Impressions from jubilee dance forum
25th International Festival of Modern Choreography (IFMC-2012) in Vitebsk has finished with four Ukrainian dancers claiming prestigious awards. All four are pupils of Kiev’s Radu Poliktaru, who danced for ten years at our Bolshoi Theatre. He studied under famous Belarusian ballet master Valentin Yelizariev and has won the IFMC many times, now heading Kiev’s Modern Ballet Theatre
By Victoria Popova
The ‘jubilee’ inspired a truly spectacular event, with A Dance Tribute to the Art of Football, by Jo Strшmgren Kompani, launching the competition. The ballet entranced casual fans and professionals alike, proving still contemporary despite celebrating its 15th anniversary. The dancers’ elegance and amazing skill were evident immediately. Strшmgren’s work turns the world of football on its head, proving that any passion can appear dangerous or comic to observers. Even the daring male striptease within the performance didn’t meet with disapproval from Prof. Yulia Churko, Honoured Figure of Arts and a member of the festival’s expert council. However, unnecessary bareness in the French La Vouivre’s Oups ballet appeared tasteless.
The major thing lacking among some stage managers can be originality. Naturally, choreographers borrow from well-known ballets of the last century. Sadly, the traditional dance pair scenario seems to have been ‘ridden to death’; even variations on this (pairing two men or two women) fails to add a great deal. The IFMC stage lacked a great deal of innovation and there was much ‘inexplicable grieving’ as dancers flew about the stage in the beam of the spotlight.
The musical choices also tended to be quite predictable, featuring much Ravel and Handel. Singer Pelageya may hardly be suitable of course, compared to serious contemporary composers, and her songs wouldn’t suit original ballet works. Of course, it’s possible to dance even to the rhythm of dripping water from a tap. Japan’s Dance Creation Award chose this option, but disappointed us in only offering tawdry Matryoshkas jumping across the stage. As ballet critic Vita Mozūraitė advises, interesting music choices are vital. She explains, “If you can sing along with what you hear, it inspires a natural sympathy from the audience; people immediately feel involved when they hear familiar melodies.”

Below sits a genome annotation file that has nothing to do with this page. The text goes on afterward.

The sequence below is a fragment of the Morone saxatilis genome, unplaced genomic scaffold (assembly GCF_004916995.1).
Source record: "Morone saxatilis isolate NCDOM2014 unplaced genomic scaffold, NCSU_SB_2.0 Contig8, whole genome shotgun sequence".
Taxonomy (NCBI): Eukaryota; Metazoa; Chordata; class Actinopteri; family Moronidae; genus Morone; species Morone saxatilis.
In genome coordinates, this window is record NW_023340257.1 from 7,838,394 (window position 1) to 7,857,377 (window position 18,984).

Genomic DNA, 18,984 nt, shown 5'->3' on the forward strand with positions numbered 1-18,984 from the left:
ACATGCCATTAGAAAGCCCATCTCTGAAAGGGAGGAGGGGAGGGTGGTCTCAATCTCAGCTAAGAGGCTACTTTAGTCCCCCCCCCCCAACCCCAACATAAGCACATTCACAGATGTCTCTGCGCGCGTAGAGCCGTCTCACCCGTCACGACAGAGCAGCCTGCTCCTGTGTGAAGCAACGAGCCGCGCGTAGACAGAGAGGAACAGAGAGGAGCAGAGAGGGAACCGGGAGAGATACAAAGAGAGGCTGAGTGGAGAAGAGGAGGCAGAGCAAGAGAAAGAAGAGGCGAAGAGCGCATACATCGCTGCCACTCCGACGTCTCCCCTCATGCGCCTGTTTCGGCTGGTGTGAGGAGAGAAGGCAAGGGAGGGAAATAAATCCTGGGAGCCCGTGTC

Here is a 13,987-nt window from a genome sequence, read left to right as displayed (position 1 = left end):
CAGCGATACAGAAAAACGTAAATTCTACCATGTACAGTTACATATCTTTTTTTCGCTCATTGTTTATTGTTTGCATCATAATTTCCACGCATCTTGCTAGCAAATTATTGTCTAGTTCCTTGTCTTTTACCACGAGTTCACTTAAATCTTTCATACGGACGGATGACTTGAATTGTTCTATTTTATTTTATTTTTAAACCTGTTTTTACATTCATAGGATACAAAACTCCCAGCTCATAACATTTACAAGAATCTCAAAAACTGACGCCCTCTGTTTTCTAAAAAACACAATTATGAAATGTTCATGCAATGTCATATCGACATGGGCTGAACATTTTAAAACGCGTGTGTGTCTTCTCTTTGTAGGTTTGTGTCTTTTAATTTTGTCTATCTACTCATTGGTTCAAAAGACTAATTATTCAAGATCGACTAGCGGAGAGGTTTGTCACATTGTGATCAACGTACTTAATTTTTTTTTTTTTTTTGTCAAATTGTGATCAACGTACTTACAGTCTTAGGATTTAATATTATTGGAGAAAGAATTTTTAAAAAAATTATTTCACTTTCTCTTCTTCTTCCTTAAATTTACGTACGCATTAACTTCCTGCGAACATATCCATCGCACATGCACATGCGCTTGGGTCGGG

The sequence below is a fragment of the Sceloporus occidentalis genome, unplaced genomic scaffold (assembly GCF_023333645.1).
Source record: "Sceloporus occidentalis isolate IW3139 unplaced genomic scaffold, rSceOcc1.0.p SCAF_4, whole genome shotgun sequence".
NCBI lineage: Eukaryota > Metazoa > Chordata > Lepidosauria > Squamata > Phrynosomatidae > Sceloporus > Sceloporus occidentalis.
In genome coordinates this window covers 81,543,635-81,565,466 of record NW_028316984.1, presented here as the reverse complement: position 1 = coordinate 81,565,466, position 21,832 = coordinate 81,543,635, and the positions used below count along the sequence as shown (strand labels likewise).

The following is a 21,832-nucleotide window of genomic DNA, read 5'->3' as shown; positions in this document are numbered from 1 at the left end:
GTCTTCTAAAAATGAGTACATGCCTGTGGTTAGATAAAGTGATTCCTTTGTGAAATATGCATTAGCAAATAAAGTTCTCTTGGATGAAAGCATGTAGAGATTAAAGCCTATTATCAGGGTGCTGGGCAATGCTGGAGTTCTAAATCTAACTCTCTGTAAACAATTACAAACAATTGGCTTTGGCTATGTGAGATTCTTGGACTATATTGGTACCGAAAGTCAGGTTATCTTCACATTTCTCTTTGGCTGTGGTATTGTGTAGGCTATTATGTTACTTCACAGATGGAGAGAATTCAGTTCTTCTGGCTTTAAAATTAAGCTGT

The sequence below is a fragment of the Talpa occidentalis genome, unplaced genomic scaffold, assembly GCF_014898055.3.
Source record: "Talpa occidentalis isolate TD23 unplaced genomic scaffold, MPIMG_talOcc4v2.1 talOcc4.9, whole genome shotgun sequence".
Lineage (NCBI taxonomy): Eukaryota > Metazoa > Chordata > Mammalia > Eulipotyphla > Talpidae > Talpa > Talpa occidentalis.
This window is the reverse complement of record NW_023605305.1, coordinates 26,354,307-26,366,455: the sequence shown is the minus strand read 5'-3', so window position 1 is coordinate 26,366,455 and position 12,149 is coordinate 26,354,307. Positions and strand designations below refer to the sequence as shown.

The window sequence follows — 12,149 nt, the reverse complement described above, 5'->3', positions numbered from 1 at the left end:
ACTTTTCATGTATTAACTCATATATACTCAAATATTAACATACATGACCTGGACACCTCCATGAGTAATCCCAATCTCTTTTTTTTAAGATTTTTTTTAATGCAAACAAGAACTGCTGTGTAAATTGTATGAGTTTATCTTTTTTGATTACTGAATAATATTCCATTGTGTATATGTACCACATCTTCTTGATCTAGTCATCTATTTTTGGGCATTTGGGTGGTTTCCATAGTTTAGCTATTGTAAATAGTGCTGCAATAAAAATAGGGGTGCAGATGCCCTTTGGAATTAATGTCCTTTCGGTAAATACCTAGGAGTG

The international professional jury, headed by People’s Artist of the USSR Vladimir Vasiliev, noted the high technical level of the entrants, with almost every group demonstrating perfect knowledge and showing intricate combinations, as well as good partnership.
Heide-Marie Hдrtel is pleasantly surprised that the genre of dance is surviving so well in Eastern Europe. She asserts, “Today, many German choreographers install a screen and show a film clip, then portray something as random as knee surgery, calling it contemporary choreography. After your festival, my confidence is restored regarding what we’ve already lost: trust in your body and movement. Never lose this capability!”
American choreographer Wendy Perron believes that the short pieces boasted stronger content than the one-act ballets, which needed ‘serious editing’. Jury chairman Vasiliev added, “Choreographers need a head on their shoulders to edit well; you don’t need to include everything ever invented in every dance. Some of the 20 minute ballets were weak while some miniatures were a true revelation, almost bringing me to tears. This is the greatest achievement for an artist, when you can move your colleagues so sincerely.”
The jubilee forum left diverse impressions of strong dancers but a lack of talented ballet choreographers. We need clear heads on beautiful bodies while preserving the traditions so admired by foreign guests.